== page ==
Background: Adult HIV prevalence remains high in Southern Africa. HIV self-testing (HIVST) is a new approach with potential to improve coverage. To inform HIVST implementation, we elicited user preferences to quantify the strength of preferences for alternative HIVST distribution and linkage options using discrete choice experiments (DCEs).
Methods: Four DCEs were implemented within representative household surveys in Malawi and Zambia. Adults (≥16 years) were randomly allocated to DCE on: HIVST distribution or linkage to confirmatory testing and care. We explored preference heterogeneity by country, age, gender and HIV testing experience.
Results: For distribution (n=1116), participants preferred to receive HIVST at home or at a distributor''s home to mobile clinics (and drugstores in Zambia only). Oral fluid tests were preferred to provider-administered or self-administered blood-based tests. HIVST distribution via sexual partner was viewed less favourably, especially among men. HIVST price had a strong negative impact on uptake.

Figure 1 - HIVST distribution DCE - Malawi
[Figure 1 - HIVST distribution DCE - Malawi]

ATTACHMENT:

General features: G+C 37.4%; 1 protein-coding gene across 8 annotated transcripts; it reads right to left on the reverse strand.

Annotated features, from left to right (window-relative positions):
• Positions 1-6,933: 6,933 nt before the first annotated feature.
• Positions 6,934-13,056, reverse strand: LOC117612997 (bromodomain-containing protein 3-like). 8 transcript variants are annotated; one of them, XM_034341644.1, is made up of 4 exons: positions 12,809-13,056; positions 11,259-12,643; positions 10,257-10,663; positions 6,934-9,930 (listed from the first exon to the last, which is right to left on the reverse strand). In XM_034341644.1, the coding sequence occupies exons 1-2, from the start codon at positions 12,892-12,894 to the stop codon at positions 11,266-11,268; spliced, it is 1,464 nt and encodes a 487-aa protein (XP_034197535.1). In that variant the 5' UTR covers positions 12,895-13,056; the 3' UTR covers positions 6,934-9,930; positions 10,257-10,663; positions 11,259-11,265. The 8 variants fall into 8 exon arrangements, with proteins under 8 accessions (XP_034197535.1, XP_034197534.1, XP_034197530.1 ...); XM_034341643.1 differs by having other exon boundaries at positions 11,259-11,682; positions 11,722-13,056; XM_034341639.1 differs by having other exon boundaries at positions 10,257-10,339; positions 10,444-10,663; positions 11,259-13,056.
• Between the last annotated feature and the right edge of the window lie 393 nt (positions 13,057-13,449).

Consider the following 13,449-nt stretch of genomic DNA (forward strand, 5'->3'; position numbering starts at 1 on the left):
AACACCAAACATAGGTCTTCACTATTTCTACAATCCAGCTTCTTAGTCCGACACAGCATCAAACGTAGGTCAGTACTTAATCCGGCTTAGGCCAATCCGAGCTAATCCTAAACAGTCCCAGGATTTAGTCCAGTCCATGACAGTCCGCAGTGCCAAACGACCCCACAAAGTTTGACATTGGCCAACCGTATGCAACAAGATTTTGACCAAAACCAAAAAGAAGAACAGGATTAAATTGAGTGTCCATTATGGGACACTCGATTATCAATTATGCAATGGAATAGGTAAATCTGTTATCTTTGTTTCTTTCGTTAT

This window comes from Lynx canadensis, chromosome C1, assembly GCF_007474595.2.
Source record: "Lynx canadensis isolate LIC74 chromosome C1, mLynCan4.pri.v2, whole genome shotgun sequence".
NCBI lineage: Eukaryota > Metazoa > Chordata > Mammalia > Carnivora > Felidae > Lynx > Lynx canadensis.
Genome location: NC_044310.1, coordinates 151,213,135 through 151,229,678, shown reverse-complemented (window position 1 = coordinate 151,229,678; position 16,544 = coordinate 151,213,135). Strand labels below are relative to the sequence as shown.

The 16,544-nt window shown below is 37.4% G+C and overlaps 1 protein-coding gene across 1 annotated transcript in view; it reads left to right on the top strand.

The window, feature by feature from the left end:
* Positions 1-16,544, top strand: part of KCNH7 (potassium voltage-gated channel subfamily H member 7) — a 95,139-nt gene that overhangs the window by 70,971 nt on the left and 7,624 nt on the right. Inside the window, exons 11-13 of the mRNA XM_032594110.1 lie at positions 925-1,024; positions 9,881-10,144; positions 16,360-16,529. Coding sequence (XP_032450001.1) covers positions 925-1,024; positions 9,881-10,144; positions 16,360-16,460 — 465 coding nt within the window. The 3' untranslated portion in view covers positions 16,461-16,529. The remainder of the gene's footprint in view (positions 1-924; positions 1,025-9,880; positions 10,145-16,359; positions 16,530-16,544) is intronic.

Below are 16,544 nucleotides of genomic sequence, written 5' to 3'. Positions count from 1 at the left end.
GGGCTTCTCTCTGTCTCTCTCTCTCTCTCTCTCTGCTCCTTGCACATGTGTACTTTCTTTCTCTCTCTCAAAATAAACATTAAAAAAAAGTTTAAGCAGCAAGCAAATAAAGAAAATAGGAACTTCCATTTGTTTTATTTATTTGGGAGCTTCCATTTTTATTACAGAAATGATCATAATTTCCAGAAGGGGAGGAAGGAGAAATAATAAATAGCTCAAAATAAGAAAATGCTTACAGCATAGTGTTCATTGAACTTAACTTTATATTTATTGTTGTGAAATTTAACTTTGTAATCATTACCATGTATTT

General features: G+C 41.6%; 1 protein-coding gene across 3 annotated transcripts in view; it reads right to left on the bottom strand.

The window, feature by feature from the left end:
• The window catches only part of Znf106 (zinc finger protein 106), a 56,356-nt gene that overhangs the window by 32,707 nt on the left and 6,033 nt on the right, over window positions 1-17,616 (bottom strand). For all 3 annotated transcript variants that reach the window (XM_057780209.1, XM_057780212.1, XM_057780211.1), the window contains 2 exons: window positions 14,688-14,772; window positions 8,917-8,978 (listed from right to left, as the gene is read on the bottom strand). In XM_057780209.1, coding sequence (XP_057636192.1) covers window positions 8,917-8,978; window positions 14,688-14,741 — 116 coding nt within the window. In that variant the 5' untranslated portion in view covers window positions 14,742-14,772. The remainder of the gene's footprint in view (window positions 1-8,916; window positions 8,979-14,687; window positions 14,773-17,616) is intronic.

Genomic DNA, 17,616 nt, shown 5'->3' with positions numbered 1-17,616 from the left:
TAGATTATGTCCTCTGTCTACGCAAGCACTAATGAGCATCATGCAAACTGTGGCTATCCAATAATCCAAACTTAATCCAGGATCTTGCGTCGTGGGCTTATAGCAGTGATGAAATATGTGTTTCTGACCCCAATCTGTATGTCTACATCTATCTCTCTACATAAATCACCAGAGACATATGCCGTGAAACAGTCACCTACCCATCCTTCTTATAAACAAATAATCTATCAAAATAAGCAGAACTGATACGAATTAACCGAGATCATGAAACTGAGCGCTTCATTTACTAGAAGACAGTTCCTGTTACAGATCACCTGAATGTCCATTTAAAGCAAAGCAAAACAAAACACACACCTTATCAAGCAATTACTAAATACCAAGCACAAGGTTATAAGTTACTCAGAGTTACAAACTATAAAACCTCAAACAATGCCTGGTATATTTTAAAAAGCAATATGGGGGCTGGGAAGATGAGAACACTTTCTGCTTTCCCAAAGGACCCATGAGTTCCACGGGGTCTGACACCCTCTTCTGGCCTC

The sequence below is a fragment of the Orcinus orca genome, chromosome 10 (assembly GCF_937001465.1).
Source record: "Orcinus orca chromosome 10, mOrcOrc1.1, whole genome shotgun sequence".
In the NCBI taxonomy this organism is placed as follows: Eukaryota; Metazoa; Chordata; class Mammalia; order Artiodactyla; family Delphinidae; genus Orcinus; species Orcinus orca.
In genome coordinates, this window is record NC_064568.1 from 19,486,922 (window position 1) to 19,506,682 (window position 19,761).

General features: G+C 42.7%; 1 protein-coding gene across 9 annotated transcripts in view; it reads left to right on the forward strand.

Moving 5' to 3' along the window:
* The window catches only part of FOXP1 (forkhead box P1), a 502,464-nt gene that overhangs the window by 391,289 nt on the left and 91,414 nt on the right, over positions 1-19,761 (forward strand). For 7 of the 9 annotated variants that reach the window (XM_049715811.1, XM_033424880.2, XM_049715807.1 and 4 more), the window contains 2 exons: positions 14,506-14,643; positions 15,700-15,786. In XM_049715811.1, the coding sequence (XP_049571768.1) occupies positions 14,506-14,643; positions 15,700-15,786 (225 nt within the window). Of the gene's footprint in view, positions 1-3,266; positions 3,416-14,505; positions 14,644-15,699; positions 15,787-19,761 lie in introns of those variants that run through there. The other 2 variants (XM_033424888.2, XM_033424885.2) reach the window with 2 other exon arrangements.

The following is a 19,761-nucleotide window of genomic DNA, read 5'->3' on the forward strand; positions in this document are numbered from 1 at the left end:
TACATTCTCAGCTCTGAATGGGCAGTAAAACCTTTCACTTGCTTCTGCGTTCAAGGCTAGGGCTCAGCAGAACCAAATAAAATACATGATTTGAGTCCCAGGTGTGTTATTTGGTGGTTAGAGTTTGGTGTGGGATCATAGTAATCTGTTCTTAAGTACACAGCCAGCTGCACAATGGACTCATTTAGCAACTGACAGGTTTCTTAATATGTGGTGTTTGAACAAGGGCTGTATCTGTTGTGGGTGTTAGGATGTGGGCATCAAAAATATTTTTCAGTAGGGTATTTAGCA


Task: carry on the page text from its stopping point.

For linkage to care (n=843), phone call was preferred to SMS, a personal visit or no follow-up. The home of the HIV testing services (HTS) provider was preferred for confirmatory testing after a reactive self-test in Malawi only. Facility user fee and waiting time for confirmatory testing were strong disincentives.

Figure 2 - Linkage to care DCE - Malawi
[Figure 2 - Linkage to care DCE - Malawi]

Conclusions: The DCE results were consistent across these countries with similar HIV context and suggest community-based distribution and linkage are critical aspects of HIVST delivery. A next step is to explore preferences of populations among whom HTS uptake and linkage to care are known to be low, such as men, youth and key populations.